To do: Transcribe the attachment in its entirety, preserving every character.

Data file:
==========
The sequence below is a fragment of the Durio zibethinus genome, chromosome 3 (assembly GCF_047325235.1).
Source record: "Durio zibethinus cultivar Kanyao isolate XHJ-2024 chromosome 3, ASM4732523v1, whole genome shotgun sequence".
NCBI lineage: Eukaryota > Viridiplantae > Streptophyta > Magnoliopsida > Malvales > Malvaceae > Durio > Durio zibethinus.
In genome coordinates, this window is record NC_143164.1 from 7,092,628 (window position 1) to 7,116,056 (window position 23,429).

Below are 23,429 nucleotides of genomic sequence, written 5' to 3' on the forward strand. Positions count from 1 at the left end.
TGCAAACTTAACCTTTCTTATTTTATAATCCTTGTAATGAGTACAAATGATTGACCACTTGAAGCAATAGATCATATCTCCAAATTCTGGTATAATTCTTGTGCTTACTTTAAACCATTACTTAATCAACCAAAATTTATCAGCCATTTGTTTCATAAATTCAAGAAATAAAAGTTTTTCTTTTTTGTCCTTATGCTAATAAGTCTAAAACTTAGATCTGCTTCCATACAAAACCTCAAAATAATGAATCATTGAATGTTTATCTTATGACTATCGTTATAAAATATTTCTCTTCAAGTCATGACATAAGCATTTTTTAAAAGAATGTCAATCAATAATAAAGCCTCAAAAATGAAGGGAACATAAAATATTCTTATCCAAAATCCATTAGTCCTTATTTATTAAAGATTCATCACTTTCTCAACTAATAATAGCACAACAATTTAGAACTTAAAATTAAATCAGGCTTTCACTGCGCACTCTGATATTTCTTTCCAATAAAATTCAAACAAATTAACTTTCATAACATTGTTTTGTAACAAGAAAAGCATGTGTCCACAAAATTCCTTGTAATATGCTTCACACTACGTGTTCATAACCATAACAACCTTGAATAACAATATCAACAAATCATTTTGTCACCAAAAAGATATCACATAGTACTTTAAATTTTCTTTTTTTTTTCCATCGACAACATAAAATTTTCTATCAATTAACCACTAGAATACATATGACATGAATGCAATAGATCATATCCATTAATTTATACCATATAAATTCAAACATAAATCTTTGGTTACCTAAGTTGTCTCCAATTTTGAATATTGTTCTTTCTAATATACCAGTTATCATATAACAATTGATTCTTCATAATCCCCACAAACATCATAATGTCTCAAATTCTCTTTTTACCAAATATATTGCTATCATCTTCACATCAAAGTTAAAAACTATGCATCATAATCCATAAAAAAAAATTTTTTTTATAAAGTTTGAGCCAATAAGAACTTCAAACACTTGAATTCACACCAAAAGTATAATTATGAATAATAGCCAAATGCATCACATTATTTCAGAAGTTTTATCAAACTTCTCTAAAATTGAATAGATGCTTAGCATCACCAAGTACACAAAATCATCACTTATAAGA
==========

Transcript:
The sequence below is a fragment of the Durio zibethinus genome, chromosome 3 (assembly GCF_047325235.1).
Source record: "Durio zibethinus cultivar Kanyao isolate XHJ-2024 chromosome 3, ASM4732523v1, whole genome shotgun sequence".
NCBI lineage: Eukaryota > Viridiplantae > Streptophyta > Magnoliopsida > Malvales > Malvaceae > Durio > Durio zibethinus.
In genome coordinates, this window is record NC_143164.1 from 7,092,628 (window position 1) to 7,116,056 (window position 23,429).

Below are 23,429 nucleotides of genomic sequence, written 5' to 3' on the forward strand. Positions count from 1 at the left end.
TGCAAACTTAACCTTTCTTATTTTATAATCCTTGTAATGAGTACAAATGATTGACCACTTGAAGCAATAGATCATATCTCCAAATTCTGGTATAATTCTTGTGCTTACTTTAAACCATTACTTAATCAACCAAAATTTATCAGCCATTTGTTTCATAAATTCAAGAAATAAAAGTTTTTCTTTTTTGTCCTTATGCTAATAAGTCTAAAACTTAGATCTGCTTCCATACAAAACCTCAAAATAATGAATCATTGAATGTTTATCTTATGACTATCGTTATAAAATATTTCTCTTCAAGTCATGACATAAGCATTTTTTAAAAGAATGTCAATCAATAATAAAGCCTCAAAAATGAAGGGAACATAAAATATTCTTATCCAAAATCCATTAGTCCTTATTTATTAAAGATTCATCACTTTCTCAACTAATAATAGCACAACAATTTAGAACTTAAAATTAAATCAGGCTTTCACTGCGCACTCTGATATTTCTTTCCAATAAAATTCAAACAAATTAACTTTCATAACATTGTTTTGTAACAAGAAAAGCATGTGTCCACAAAATTCCTTGTAATATGCTTCACACTACGTGTTCATAACCATAACAACCTTGAATAACAATATCAACAAATCATTTTGTCACCAAAAAGATATCACATAGTACTTTAAATTTTCTTTTTTTTTTCCATCGACAACATAAAATTTTCTATCAATTAACCACTAGAATACATATGACATGAATGCAATAGATCATATCCATTAATTTATACCATATAAATTCAAACATAAATCTTTGGTTACCTAAGTTGTCTCCAATTTTGAATATTGTTCTTTCTAATATACCAGTTATCATATAACAATTGATTCTTCATAATCCCCACAAACATCATAATGTCTCAAATTCTCTTTTTACCAAATATATTGCTATCATCTTCACATCAAAGTTAAAAACTATGCATCATAATCCATAAAAAAAAATTTTTTTTATAAAGTTTGAGCCAATAAGAACTTCAAACACTTGAATTCACACCAAAAGTATAATTATGAATAATAGCCAAATGCATCACATTATTTCAGAAGTTTTATCAAACTTCTCTAAAATTGAATAGATGCTTAGCATCACCAAGTACACAAAATCATCACTTATAAGA